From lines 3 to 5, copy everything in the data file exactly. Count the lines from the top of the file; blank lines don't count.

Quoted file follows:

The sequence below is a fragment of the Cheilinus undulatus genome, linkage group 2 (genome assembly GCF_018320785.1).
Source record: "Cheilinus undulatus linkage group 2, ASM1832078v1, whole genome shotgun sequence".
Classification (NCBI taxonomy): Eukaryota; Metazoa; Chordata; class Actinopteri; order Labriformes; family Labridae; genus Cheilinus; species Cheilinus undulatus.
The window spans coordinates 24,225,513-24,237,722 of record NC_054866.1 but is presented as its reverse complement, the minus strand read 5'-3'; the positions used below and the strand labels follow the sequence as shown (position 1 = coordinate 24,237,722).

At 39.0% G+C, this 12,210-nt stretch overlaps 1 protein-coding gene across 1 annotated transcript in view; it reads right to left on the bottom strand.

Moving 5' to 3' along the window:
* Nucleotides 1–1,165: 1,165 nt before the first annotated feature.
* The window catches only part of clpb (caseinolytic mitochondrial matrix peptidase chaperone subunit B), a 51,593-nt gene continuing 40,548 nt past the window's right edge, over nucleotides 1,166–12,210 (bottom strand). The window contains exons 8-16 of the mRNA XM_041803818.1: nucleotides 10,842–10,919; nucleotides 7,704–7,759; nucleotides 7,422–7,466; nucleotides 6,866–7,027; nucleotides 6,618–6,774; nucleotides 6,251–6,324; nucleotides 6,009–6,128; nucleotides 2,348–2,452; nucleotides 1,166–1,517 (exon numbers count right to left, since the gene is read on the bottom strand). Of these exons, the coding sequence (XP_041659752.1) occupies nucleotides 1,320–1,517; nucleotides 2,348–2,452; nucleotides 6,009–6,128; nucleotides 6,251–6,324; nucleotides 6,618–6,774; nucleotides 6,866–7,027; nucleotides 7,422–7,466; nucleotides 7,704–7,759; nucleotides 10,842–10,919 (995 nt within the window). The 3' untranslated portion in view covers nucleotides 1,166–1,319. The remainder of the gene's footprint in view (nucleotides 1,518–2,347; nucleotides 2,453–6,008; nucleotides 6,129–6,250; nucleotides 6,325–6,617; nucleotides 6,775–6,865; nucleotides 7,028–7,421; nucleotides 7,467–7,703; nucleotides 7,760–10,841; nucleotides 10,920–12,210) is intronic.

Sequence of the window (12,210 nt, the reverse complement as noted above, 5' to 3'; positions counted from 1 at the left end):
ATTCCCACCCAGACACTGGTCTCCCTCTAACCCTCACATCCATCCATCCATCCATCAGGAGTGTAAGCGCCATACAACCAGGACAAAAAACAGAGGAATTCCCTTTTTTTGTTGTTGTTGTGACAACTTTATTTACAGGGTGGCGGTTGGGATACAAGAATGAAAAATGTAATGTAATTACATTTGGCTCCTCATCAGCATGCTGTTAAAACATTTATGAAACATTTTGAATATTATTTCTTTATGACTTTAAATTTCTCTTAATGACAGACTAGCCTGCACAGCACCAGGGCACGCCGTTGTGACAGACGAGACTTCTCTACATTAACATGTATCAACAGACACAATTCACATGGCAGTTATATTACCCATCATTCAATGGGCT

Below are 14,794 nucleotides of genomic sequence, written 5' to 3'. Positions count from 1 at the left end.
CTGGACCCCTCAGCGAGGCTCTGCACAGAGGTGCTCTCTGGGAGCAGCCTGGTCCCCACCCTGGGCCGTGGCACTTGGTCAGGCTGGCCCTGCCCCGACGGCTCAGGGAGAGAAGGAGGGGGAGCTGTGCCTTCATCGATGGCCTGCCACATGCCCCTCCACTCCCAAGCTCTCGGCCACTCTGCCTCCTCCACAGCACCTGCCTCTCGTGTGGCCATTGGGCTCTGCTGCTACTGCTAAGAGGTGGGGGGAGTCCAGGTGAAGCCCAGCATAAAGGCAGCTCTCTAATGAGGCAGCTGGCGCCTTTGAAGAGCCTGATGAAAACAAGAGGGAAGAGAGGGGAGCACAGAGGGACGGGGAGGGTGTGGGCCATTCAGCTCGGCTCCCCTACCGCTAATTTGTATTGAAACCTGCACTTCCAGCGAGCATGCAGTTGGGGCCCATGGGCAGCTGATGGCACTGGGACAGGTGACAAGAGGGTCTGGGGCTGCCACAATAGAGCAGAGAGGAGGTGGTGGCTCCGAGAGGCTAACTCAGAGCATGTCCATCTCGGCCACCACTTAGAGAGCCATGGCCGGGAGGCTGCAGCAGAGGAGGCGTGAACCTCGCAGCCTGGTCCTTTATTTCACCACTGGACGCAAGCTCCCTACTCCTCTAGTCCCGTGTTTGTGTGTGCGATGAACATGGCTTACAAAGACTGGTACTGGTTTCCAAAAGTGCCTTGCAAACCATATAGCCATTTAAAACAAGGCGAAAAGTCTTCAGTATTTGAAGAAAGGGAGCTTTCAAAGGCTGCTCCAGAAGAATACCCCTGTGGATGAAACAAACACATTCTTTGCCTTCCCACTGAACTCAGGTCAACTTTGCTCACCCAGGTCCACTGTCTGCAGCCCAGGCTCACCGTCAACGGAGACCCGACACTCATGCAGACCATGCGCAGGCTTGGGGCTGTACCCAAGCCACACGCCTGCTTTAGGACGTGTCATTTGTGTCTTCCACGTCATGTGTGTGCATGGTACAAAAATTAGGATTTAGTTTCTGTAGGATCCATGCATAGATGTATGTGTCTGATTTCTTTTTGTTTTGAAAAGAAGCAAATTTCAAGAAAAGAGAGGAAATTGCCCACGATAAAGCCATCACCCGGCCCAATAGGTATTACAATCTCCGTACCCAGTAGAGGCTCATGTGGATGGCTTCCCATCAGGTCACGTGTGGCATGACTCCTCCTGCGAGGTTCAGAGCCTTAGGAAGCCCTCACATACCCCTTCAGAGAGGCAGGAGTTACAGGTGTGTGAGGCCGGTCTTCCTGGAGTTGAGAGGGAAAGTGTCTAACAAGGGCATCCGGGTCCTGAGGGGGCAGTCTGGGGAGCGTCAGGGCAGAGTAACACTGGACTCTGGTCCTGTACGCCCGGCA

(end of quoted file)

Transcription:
Classification (NCBI taxonomy): Eukaryota; Metazoa; Chordata; class Actinopteri; order Labriformes; family Labridae; genus Cheilinus; species Cheilinus undulatus.
The window spans coordinates 24,225,513-24,237,722 of record NC_054866.1 but is presented as its reverse complement, the minus strand read 5'-3'; the positions used below and the strand labels follow the sequence as shown (position 1 = coordinate 24,237,722).

At 39.0% G+C, this 12,210-nt stretch overlaps 1 protein-coding gene across 1 annotated transcript in view; it reads right to left on the bottom strand.